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  3. My other plan is to write a bunch of half novels and then send them to you to finish and name.

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  4. I agree with you that some writers shouldn't attempt to write a novel. There's absolutely nothing wrong with writing short stories, of course. I think they may even be harder than writing a novel.

    I never enjoyed any of Angela Carter's novels. They were exhausting after a very short while. And I could never get interested in Eudora Welty's novels even though her short stories are among my favorites and will live in my memory forever.

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  5. Davin: Okay, but you have to write the middles and I'll write the beginnings and endings. I will name them all Peanut.

    Cynthia: I have that same relationship with Jhumpa Lahiri. I love her short stories, but reading The Namesake was a grinding labor that was simply tiresome after about 100 pages. Though there are writers (Flannery O'Connor leaps to mind) who can do both, though she wrote very slowly even before she got sick and only managed two novels. I'm trying to think of other good writers who were successful in both short and long forms. I say "good" so that nobody will chime in with Asimov or King or Vonnegut or one of those guys.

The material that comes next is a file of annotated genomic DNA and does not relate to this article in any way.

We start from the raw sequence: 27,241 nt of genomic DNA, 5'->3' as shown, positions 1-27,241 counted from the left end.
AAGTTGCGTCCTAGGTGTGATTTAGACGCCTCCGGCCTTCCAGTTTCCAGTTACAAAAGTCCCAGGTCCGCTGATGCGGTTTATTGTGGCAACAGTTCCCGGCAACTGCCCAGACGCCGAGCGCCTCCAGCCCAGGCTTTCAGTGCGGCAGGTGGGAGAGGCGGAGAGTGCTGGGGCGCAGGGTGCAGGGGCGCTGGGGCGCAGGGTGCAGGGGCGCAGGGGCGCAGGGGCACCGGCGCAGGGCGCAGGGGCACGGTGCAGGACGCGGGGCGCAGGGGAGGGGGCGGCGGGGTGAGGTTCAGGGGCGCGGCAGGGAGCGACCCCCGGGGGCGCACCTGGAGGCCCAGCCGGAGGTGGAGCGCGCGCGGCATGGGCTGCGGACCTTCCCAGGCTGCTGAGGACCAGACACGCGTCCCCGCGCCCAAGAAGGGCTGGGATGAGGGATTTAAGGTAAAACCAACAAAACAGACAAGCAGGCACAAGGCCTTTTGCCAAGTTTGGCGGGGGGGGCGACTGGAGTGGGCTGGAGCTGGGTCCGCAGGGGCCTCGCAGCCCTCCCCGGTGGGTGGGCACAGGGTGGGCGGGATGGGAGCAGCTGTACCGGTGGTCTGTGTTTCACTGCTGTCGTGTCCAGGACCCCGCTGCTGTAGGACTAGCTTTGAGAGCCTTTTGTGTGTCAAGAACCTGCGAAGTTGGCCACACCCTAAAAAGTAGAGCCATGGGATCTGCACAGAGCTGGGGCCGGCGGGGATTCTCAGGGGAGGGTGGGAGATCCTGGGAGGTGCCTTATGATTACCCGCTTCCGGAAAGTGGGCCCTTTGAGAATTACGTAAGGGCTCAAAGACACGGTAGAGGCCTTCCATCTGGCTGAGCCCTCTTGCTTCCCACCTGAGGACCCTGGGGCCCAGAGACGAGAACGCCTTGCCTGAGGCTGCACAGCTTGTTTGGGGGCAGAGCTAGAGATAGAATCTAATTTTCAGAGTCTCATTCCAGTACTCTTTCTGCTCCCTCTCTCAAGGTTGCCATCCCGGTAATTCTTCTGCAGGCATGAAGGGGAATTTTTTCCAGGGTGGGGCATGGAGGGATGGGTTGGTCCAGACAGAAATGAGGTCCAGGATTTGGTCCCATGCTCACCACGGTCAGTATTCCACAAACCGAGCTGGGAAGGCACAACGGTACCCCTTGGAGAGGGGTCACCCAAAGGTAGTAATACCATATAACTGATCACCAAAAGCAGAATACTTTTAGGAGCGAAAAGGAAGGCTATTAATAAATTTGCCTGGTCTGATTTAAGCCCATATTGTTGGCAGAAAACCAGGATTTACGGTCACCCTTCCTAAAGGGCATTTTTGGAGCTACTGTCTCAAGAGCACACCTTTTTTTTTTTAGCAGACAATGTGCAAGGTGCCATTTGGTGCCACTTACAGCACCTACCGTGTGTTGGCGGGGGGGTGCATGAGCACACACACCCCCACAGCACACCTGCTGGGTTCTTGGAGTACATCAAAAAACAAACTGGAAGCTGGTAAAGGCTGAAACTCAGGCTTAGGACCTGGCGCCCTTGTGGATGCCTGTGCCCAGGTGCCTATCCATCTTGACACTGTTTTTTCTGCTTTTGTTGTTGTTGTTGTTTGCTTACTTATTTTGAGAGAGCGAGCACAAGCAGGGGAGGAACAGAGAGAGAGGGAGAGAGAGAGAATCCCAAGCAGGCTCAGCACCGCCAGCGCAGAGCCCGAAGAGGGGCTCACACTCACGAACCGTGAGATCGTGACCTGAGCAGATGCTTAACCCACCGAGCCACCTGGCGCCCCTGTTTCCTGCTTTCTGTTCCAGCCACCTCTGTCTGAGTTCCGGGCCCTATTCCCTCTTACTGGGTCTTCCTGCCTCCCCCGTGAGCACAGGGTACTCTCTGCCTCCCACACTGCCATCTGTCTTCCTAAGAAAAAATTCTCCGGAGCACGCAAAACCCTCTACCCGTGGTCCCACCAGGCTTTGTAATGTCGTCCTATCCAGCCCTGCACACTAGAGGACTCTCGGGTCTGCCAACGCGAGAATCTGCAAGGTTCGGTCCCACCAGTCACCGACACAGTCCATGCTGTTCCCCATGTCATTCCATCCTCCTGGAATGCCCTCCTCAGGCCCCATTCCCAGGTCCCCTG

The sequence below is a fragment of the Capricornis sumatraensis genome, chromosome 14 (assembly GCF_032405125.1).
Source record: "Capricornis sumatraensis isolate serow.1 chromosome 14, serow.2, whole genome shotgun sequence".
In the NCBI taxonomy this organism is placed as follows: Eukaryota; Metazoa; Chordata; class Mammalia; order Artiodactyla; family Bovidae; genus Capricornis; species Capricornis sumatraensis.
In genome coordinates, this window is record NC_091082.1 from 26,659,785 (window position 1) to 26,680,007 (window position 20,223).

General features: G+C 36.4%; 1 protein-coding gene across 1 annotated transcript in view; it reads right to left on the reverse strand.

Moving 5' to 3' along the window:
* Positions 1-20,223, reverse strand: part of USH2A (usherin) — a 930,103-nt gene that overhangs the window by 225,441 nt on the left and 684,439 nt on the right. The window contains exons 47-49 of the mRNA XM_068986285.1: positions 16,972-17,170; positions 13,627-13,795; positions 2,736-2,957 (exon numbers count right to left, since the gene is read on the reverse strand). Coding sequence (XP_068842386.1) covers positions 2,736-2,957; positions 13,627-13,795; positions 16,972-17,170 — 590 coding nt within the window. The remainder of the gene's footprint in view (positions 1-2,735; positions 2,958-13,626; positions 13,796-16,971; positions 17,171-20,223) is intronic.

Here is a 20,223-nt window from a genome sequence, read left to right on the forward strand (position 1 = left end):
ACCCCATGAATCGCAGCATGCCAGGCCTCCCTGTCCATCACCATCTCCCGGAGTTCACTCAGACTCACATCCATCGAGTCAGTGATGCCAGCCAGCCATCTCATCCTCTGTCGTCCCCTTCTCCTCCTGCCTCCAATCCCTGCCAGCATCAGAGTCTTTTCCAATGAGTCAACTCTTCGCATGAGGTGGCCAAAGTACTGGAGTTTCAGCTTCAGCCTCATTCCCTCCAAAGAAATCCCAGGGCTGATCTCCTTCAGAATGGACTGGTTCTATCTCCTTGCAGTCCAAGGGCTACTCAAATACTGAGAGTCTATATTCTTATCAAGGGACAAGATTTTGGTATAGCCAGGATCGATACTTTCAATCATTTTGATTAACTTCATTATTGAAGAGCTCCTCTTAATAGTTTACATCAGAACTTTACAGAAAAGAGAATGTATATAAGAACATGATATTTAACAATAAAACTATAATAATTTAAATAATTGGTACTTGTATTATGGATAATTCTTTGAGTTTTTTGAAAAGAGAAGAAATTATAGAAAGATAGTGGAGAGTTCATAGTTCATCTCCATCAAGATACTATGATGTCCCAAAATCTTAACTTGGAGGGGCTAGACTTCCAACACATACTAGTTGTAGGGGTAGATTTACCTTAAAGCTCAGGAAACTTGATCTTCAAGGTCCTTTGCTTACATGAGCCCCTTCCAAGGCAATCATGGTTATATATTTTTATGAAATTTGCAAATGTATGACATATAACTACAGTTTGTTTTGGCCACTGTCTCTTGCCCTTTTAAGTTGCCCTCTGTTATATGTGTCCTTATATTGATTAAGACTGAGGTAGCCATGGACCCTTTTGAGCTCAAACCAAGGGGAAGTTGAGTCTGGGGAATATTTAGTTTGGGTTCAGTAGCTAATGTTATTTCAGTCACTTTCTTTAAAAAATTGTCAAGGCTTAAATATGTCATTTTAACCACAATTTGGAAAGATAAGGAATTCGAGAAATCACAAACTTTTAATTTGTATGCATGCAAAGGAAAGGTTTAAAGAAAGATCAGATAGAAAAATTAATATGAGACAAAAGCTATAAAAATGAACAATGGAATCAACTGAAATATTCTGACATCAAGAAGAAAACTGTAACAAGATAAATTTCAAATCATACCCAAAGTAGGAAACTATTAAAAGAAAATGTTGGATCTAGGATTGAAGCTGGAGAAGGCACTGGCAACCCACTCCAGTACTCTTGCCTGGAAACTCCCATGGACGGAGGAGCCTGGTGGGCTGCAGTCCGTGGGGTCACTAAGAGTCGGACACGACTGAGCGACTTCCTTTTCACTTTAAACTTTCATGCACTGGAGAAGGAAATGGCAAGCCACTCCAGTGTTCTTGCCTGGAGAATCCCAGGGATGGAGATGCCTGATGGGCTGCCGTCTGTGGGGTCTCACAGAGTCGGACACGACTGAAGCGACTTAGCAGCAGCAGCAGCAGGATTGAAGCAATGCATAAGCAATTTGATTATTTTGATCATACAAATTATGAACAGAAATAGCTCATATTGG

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  6. Tolstoy wrote really long novels and also novellas. Does that count? I've only read one of this short stories, and I wasn't impressed.

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  7. We have a volume of Tolstoy's stories on the shelf at home but I've not gotten around to it yet. I'll take your "not impressed" as evidence. But you like his novellas, right? Taras Bulba? And you like Karenina. I have a high opinion of War and Peace. Which was not, as far as I know, in any way based on Poe's novel.